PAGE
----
"I think it is because they are free.  People just go in and wander around and enjoy them.  They aren't rushing from one exhibit to another trying to get their money's worth.  It is a completely different feeling."

Cities, take heed.  I have already been shocked at the price of entry in many of our museums (e.g. some of Chicago's.)

If people young and old have the incentive of free museums to bring them downtown, they might have a healthier attitude towards their city and life in general.  They might have a little more money that they can spend in downtown businesses instead of a price of admission to institutions which, I'm sure, are partly supported by their taxes.

And everyone can have more fun in a literally freer atmosphere!

February 23, 2012                             Valparaiso, IN

The other day when I went into my Tai Chi class folks were discussing political philosophy.  Jack, the wonderful teacher at the senior citizen center at Banta, was talking about Plato maintaining that the best form of government was a benevolent despotism.

I maintain that "benevolent despot" is an oxymoron.

The logic?

"Benevolent" means of a kind or generous nature;  "despot" means a ruler of absolute power and authority.

If you believe, with Lord Acton, that "Power corrupts, and absolute power corrupts absolutely" (and I do) then "benevolent despot" is an oxymoron.

There is no such thing as a benevolent despot.

February 22, 2012                             Valparaiso, IN

No one plays a sour note like a musician sounding off about the work ethic.  A recent bit in The Week that has Merle Haggard chiding Americans for not having a good enough work ethic was a real dissonant noise.

He says we don't want to work our asses off.  No one sane would, when a career in the lettuce fields yields a life expectancy of 45 years.  Slave labor in the cotton and cane fields had an average duration of about eight and four years respectively.  At the end of that time, the slave laborer didn't quit - he died.  Getting rid of slavery without getting rid of health-abusing slave labor is not progress.

Haggard says we don't want to do stoop labor, but if he himself had done it he wouldn't be alive now.  Have you ever picked your own strawberries in the Spring, Merle?

The only stoop labor musicians have to perform is bowing to their audiences at the end of their performances!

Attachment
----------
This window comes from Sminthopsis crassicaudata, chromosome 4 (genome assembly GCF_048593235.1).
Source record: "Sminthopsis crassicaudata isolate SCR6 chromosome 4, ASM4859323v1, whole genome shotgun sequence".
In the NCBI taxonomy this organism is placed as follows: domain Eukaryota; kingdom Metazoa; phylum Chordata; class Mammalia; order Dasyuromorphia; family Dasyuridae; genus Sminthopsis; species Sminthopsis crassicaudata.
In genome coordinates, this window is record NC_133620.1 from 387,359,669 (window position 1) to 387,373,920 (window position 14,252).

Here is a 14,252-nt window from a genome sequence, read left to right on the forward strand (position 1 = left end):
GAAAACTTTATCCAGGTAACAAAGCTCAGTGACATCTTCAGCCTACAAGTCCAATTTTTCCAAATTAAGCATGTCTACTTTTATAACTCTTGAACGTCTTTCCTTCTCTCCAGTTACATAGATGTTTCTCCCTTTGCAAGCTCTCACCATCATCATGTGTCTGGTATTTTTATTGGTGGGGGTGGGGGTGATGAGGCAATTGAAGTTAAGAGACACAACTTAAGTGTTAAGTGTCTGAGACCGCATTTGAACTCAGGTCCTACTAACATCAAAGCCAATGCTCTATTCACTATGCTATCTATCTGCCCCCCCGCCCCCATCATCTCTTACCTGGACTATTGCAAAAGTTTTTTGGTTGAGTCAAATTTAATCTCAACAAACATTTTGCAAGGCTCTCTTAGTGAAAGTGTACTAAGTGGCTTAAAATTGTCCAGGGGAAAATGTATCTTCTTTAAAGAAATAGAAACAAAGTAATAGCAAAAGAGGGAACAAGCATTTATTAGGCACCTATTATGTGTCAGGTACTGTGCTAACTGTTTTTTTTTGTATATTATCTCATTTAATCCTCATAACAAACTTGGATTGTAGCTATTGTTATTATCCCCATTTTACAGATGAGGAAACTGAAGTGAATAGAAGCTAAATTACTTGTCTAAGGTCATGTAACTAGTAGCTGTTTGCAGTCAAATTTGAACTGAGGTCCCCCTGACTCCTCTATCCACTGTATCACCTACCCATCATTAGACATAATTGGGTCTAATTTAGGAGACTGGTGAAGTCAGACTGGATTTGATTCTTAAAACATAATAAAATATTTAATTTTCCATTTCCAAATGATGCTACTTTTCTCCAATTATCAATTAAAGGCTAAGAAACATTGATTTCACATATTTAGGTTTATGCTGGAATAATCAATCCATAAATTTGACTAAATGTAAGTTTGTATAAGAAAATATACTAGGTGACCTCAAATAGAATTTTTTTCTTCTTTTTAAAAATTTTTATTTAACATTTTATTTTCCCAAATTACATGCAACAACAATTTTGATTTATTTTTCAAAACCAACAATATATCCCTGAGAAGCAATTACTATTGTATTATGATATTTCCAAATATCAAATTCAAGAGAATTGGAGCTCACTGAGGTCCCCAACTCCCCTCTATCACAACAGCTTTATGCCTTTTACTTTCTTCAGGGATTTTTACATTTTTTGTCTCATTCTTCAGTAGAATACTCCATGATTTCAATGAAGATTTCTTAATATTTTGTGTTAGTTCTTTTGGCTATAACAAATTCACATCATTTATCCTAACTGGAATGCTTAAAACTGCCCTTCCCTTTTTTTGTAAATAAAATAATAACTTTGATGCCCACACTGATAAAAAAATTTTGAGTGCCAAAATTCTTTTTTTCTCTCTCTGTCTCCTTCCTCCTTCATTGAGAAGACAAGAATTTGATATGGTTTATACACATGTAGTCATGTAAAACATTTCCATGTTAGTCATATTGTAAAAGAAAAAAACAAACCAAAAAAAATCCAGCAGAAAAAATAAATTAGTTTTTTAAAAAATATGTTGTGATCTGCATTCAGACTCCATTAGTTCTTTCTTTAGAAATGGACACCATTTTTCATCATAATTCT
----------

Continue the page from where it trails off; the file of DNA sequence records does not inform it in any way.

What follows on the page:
February 21, 2012                              Valparaiso, IN

We had a sobering thought this morning.  What if the fear of exposure of sexual secrets or improprieties makes people afraid to run for office?  What if the only people that would run would be rigid uptight overly-moral Fundamental Christian types?  People with no skeletons in their closets?

That last made my partner chuckle.  No fear of that!  Good Christians have as many skeletons in their closets as everyone else.  Thank the Lord!  (ha, ha.)

Which is more distracting and crazy-making, I wonder?  Engaging in bad behavior or spending a lot of energy and thought trying to avoid it?  Which is worse for a person's job performance?

I wonder if anyone could design a scientific study that could measure that?

February 20, 2012                               Valparaiso, IN

I remember where I was when I heard Kennedy was assassinated.

I remember where I was when I heard about what they now call 9/11.

I don't remember where I was, but remember the shock I felt when I first heard that Kennedy had tried to get Castro killed.

Now Iran's nuclear scientists are under attack, evidently, and people are wondering if we are right to be supporting their killings.

Oh, sure, we are the good guys.

When we invaded Iraq because Hussein was supposedly supporting bin Laden, our leaders were convinced (they said) that he was guilty.

Now they say that they were deceived by "bad intelligence" - in other words, bad information.

Should our leaders have been assassinated by countries protective of Iraq's fate?

If our leaders could have been deceived about the true state of international affairs, how much more could Iran's scientists be deluded about the purpose of their country's nuclear projects?

Nuclear energy is a key to very cheap energy.  Who is to say that the scientists pursuing the goal of cheap energy for Iran don't have altruistic motives for the good of their country?